House passes ethics bill but Senate won't vote until Monday - WMC Action News 5 - Memphis, Tennessee

House passes ethics bill but Senate won't vote until Monday

Loud objections from some lawmakers in the House stalled a sweeping ethics reform measure on Thursday, just as it seemed the bill was on the fast track to the governor's desk. The objections surprised Democratic and Republican leaders, who stood side by side as they urged lawmakers to pass the bill. "Today we stand together because we believe this is important to maintain public confidence in this Legislature," said Republican leader Tre' Hargett. The measure did clear the House after two hours of debate on a 92-3-1 vote - but the delay scuttled any hope that it could be quickly sent to the Senate for speedy passage.

The Senate, which completed its calendar and adjourned before the House acted, scheduled a vote on the bill for Monday evening. The turn of events was yet one more twist in weeks of effort to develop a reform package aimed at restoring the reputation of a General Assembly mired in a scandal centered on Memphis Sen. John Ford and his business ties to state contractors. The loudest complaints came from Memphis representatives, including three who voted no on a measure that in the past has had unanimous support. But in past votes, the tougher ethics bills were a long way from becoming law. This time, senators are promising quick action Monday. "We have been placed in a position where we are being forced to do something that we know will adversely affect each and every one of us," said Rep. John Deberry, D-Memphis. Deberry, who voted for the bill in the end, said innocent lawmakers are going to pay the price for the rush to action on a measure that he said suggests they are all guilty. "We're not some group of mongrel crazies that appeared out of the primordial ooze," Deberry said. Voting no were Memphis Democrats Kathryn Bowers, Joe Towns and Larry Turner, while Barbara Cooper didn't vote. Republican Jerome Cochran of Johnson City also didn't vote. Even as state and federal investigations into Ford's business ties intensify, a few lawmakers lashed out at a measure that generally tries to ban public officials at all levels of state and local government from taking money from government contractors. "What we're doing here, is we're laying traps for honest, semi-honest, politicians," said Rep. Frank Niceley, R-Strawberry Plains. "And the real crooks, the real big fish, are going to swim on through." He said he wanted another year to study the issue.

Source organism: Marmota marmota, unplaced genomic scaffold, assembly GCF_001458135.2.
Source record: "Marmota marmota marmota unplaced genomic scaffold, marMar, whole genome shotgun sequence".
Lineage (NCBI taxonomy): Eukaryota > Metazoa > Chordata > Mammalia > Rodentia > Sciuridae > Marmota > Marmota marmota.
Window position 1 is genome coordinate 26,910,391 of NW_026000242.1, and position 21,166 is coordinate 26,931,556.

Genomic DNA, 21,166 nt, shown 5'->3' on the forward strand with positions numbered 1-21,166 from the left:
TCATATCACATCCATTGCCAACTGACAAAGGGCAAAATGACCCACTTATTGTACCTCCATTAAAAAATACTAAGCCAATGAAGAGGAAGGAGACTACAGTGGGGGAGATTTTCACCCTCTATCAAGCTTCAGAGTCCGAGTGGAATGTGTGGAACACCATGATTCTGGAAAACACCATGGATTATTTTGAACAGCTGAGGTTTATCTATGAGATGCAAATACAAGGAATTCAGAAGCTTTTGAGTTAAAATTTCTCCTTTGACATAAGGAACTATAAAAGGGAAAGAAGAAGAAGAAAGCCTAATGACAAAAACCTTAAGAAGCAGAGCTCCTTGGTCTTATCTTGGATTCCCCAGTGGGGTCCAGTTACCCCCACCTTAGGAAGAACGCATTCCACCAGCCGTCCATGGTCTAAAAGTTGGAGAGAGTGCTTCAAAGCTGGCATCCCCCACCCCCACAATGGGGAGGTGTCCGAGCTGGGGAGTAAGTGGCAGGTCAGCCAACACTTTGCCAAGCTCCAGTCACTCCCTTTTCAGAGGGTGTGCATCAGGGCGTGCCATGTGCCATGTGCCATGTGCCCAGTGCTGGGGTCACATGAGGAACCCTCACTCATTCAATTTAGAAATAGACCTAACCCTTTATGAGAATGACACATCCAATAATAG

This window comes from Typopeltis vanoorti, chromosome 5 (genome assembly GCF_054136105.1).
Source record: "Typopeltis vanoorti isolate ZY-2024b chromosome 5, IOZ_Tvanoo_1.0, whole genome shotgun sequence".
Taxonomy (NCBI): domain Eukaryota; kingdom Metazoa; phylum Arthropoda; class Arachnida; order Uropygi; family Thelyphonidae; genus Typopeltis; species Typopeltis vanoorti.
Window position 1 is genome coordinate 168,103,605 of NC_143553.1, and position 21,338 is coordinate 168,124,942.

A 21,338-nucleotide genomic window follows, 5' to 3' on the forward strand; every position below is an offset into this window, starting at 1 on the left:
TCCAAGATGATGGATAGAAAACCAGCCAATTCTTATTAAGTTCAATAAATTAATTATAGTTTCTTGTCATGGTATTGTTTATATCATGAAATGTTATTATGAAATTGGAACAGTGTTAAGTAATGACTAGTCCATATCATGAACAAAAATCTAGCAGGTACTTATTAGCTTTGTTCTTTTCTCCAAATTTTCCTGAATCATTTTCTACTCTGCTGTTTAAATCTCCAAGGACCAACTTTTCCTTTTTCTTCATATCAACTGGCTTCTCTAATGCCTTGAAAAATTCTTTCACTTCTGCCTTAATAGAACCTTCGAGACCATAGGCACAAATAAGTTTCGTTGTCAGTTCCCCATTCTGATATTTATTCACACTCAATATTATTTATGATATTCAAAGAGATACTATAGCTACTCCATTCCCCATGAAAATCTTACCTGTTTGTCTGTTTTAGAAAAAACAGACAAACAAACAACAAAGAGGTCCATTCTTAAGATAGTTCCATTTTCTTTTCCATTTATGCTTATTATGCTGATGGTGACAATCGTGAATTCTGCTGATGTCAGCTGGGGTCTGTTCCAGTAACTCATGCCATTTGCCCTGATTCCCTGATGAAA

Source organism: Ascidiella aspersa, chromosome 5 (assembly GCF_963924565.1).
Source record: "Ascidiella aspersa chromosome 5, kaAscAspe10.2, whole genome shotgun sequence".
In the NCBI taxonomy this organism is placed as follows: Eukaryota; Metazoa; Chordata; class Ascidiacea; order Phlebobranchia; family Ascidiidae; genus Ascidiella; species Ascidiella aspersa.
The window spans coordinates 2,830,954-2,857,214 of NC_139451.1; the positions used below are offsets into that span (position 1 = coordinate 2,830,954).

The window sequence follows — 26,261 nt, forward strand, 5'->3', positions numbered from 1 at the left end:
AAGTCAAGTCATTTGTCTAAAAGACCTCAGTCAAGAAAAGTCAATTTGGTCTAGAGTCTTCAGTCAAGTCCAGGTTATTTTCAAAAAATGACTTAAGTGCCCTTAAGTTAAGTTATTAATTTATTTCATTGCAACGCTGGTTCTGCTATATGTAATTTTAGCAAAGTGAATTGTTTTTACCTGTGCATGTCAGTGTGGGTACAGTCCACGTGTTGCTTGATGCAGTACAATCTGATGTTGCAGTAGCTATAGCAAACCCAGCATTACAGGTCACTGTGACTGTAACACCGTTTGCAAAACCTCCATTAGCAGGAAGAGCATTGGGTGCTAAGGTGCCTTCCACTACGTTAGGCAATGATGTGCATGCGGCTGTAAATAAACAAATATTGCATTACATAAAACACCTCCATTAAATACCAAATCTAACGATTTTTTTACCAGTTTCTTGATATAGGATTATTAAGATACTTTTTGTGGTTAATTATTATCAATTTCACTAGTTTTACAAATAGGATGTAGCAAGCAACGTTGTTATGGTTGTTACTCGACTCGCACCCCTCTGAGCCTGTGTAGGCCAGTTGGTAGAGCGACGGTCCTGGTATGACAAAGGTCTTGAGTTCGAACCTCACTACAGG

Leaders, facing pressure from an anxious public to do something about the Ford scandal, had hoped to have the bill on the way to Gov. Phil Bredesen's desk by Thursday afternoon. "I got some votes I didn't expect that I would get today," said House Speaker Jimmy Naifeh, D-Covington. "Some people have a difference of opinion, and I respect their vote." Under the measure, officials who take money from those doing business with or seeking to do business with government would be guilty of a class A misdemeanor. Violators could be sentenced to up to a year in jail and never hold office again. The bill also clarifies that any lobbying or consulting work that rises to the level of bribery - trading cash directly for a vote - will continue to be a felony. It also requires spouses of lawmakers - along with most state employees - to disclose any lobbying or consulting deals. One late addition to the bill made a number of lawmakers uncomfortable because it would force everyone to fully report specific sources of income over $200, including business names and addresses. Right now, lawmakers can simply report broad areas they earn income in, like "consulting" or "insurance." House Majority Leader Kim McMillan, D-Clarksville, called the measure "comprehensive and meaningful." Both Hargett and McMillan promised more ethics legislation, including more rules for lobbyists and financial disclosures. "There is still more important work to be done on ethics reform," Hargett said. "But I don't want anyone to believe this is not a significant piece of legislation." Gov. Phil Bredesen has declined to be openly involved as the Legislature has struggled to toughen its ethics provisions. But he has said he is looking forward to signing reform into law this year. Issues surrounding Ford have been gaining speed in recent days.

Just Thursday, the state stepped up efforts to rein in two TennCare contractors with ties to Ford. Other managed care organizations have been told to come clean immediately if they have any side deals with state officials. Lawmakers said the ethics reform will shed too much light on financial dealings to keep shady transactions out of the public eye. "This is at the very core of our process and trying to maintain public confidence in this body," Hargett said. "How can that be wrong?" Under the bill, the first, new detailed financial reports on 2005 income will be due in February 2006.


(Copyright 2005 by The Associated Press. All Rights Reserved.)

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